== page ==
In person: 370 Cahill -- Attendees joining in person must have a valid Caltech UID.
To Join via Zoom: https://caltech.zoom.us/j/89695722750
ABSTRACT: A star wandering close enough to a massive black hole (MBH) can be ripped apart by the tidal forces of the black hole. The advent of wide-field surveys at many wavelengths has quickly increased the number of tidal disruption events (TDEs) observed, and has revealed that i) observed TDE rates are lower than theoretical predictions and ii) E+A galaxies are significantly overrepresented. This overrepresentation further worsens the tension between observed and theoretically predicted TDEs for non-E+A galaxies. Classical loss cone theory focuses on the cumulative effect of many weak scatterings. However, a strong scattering can remove a star from the distribution before it can get tidally disrupted. Most stars undergoing TDEs come from within the radius of influence, the densest environments of the universe. In such environments, close encounters rare elsewhere become non-negligible. I will present our revised loss cone theory that takes into account classical two-body interactions as well as strong scattering, collisions, and tidal captures, and study under which conditions close encounters can shield the loss cone. I will show that TDE rates can be reduced by up to an order of magnitude, reconciling theory and observations.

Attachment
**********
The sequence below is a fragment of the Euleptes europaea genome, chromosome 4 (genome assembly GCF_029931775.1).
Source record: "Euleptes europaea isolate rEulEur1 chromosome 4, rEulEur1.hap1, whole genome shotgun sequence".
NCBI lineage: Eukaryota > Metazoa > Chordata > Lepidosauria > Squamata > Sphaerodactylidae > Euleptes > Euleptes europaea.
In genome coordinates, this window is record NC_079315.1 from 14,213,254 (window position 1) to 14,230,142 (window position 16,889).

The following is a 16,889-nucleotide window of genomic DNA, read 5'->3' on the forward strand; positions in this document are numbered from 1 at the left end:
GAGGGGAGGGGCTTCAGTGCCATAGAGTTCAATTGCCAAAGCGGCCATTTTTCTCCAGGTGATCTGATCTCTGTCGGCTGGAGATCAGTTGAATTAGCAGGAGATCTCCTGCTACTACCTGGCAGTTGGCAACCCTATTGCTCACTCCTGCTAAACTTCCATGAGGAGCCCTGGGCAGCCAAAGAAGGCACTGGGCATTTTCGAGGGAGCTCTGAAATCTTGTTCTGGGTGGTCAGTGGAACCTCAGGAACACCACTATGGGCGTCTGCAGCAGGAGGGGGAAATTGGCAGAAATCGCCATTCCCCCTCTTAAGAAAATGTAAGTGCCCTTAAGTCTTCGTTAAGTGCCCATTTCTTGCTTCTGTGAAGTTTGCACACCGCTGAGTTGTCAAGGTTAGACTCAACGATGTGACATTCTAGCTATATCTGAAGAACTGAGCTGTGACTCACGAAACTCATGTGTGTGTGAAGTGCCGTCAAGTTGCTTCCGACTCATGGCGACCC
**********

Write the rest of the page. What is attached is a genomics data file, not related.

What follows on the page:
After 11 years of hibernation, another jetted TDE has been observed. During these 11 years, transrelativistic outflows, neutrinos in association with TDEs, and polarization were also detected. Here I will present how polarization can be used to disentangle between jetted and non-jetted TDEs and review our model for GRB afterglow polarization.